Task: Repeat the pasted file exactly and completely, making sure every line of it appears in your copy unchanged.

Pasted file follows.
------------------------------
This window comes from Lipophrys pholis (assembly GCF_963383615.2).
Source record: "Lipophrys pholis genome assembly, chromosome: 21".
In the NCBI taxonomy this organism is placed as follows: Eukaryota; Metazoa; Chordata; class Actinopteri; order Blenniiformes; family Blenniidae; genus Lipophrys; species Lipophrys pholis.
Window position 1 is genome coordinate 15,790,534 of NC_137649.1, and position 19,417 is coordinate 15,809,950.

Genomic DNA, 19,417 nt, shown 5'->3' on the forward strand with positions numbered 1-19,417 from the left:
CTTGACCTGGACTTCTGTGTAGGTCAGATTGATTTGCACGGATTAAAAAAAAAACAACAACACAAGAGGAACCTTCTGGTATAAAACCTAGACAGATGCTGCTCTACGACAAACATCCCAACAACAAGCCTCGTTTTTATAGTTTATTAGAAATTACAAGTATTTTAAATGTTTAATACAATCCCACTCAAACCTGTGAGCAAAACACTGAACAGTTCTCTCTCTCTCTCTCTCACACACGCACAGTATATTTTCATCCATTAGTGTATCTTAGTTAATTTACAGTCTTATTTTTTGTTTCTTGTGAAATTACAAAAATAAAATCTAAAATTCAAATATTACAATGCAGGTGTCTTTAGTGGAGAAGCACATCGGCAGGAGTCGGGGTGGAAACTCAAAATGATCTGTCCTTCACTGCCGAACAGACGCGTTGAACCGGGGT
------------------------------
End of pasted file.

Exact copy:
This window comes from Lipophrys pholis (assembly GCF_963383615.2).
Source record: "Lipophrys pholis genome assembly, chromosome: 21".
In the NCBI taxonomy this organism is placed as follows: Eukaryota; Metazoa; Chordata; class Actinopteri; order Blenniiformes; family Blenniidae; genus Lipophrys; species Lipophrys pholis.
Window position 1 is genome coordinate 15,790,534 of NC_137649.1, and position 19,417 is coordinate 15,809,950.

Genomic DNA, 19,417 nt, shown 5'->3' on the forward strand with positions numbered 1-19,417 from the left:
CTTGACCTGGACTTCTGTGTAGGTCAGATTGATTTGCACGGATTAAAAAAAAAACAACAACACAAGAGGAACCTTCTGGTATAAAACCTAGACAGATGCTGCTCTACGACAAACATCCCAACAACAAGCCTCGTTTTTATAGTTTATTAGAAATTACAAGTATTTTAAATGTTTAATACAATCCCACTCAAACCTGTGAGCAAAACACTGAACAGTTCTCTCTCTCTCTCTCTCACACACGCACAGTATATTTTCATCCATTAGTGTATCTTAGTTAATTTACAGTCTTATTTTTTGTTTCTTGTGAAATTACAAAAATAAAATCTAAAATTCAAATATTACAATGCAGGTGTCTTTAGTGGAGAAGCACATCGGCAGGAGTCGGGGTGGAAACTCAAAATGATCTGTCCTTCACTGCCGAACAGACGCGTTGAACCGGGGT